With three events of the season remaining in the race for the coveted title, the young driver-training category for aspiring world rally champions is at a crucial stage prompting the rising talents to build their knowledge of Tarmac competition in readiness for the tough challenge ahead.
From specialist tuition at Ford’s testing facility at Lommel in Belgium, laps of the Nurburgring Nordschleife race circuit, a Tarmac rally in Northern Ireland and driving tips from a British Touring Car Championship superstar, the WRC Academy intake have got it pretty much covered when it comes to making sure they get it right on the 12-stage event, which starts on Friday morning.
“With the change from gravel to Tarmac, we will see a real mix-up in the championship,” said Australian Brendan Reeves, currently 18 points behind title leader Elfyn Evans, the winner of the last two rounds. “I haven’t done a Tarmac rally since April so we will have to learn to be very straight and smooth with the car again.
“We have raised more money through our supporters by running 20 names on the bonnet of our Ford Fiesta in Germany to pay for a much-needed test to help us to be in the groove when the first stage goes ‘green’. We also participated in the driver training that M-Sport arranged for us at Lommel have been to the Nurburgring and done some laps in a front wheel-drive car. Our preparation will be excellent.”
Evans, meanwhile, has a formidable record on asphalt in his native United Kingdom, but has no knowledge of the varied Tarmac terrain and inconsistent grip levels experienced on the Trier-based event. “It’s certainly going to be a challenge and we don’t underestimate that at all,” said Evans, who prepared for Germany by finishing second overall on International Rally Northern Ireland, a round of the British championship, last weekend in a Ford Fiesta R2, similar to the one used as standard in the WRC Academy.
Alastair Fisher, out for revenge following his frustrating outing in Finland earlier this month, was also competing in his native Northern Ireland last weekend. Although a puncture and a spin wrecked his hopes of a strong result, he said the experience had been invaluable. “Doing the rally helped us to get our heads into gear in terms of our pace notes and driving the Fiesta on Tarmac,” said Fisher, the winner of the opening round in Portugal.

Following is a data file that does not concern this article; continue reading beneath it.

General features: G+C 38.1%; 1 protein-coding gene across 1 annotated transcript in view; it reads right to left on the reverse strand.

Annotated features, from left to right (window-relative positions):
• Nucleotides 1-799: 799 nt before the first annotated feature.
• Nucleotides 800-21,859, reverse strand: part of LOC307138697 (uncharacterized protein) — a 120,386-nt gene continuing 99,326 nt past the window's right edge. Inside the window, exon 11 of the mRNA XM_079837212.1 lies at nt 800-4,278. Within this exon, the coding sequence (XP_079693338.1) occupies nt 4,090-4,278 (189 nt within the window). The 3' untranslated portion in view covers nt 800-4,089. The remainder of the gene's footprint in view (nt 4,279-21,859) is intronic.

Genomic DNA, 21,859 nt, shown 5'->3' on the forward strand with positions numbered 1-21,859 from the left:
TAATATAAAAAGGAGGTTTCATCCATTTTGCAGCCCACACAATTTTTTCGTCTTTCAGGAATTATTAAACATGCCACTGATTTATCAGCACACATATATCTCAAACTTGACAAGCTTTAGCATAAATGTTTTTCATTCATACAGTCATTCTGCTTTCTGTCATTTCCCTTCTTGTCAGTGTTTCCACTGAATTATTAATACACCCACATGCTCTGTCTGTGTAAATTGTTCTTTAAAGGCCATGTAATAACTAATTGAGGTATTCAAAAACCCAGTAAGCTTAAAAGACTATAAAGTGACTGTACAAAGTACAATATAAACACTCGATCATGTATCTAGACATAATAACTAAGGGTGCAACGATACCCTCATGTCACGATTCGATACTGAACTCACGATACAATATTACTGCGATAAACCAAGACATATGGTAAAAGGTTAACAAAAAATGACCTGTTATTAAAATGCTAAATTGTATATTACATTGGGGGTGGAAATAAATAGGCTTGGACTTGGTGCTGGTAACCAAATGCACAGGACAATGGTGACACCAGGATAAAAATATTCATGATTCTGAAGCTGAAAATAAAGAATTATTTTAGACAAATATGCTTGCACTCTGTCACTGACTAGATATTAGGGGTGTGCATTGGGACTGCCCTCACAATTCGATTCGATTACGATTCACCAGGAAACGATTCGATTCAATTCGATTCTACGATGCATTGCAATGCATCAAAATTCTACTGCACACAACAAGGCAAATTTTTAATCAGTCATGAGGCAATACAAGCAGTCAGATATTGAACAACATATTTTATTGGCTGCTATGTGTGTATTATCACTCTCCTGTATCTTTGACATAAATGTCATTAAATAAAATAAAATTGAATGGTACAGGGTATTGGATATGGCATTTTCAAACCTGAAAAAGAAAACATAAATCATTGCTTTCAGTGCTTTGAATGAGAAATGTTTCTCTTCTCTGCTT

Pontus Tidemand, fourth in the WRC Academy points, starts Rallye Deutschland on the back of winning the Vastrallyt in Sweden, albeit in a Super 2000 Skoda Fabia. Spaniard Jose Suarez, who holds fifth in the standings and has a preference for asphalt competition, competed on Rallye de la Famenne in Belgium at the weekend to get ‘match fit’ for Germany.
John MacCrone will also be well prepared for Rallye Deutschland after he enlisted the help of British Touring Car Championship driver Gordon Shedden to teach him the finer points of driving on asphalt. The promising Scot was also in action at the Rallyday festival in south-west England last weekend, demonstrating his Fiesta R2.
Timo van der Marel from the Netherlands, Sweden’s Fredrik Ahlin, Portugal’s Joao Silva and South African Ashley Haigh-Smith complete the list of drivers eligible for WRC Academy points in Germany and all will be capable of impressing.
Martin Koci will also be competing within the WRC Academy structure this week. The Slovakian won’t be able to score points but will be able to gain an understanding of the series and the exciting competition on offer as he considers his options for next season.
Remembering Gareth Roberts
The image accompanying this preview shows Craig Breen and Gareth Roberts heading to their maiden FIA WRC Academy victory in Germany 12 months ago yesterday (20 August). The result proved to be crucial in their successful capture of the inaugural WRC Academy title later in the season. Roberts lost his life in an accident on a rally in Sicily in June.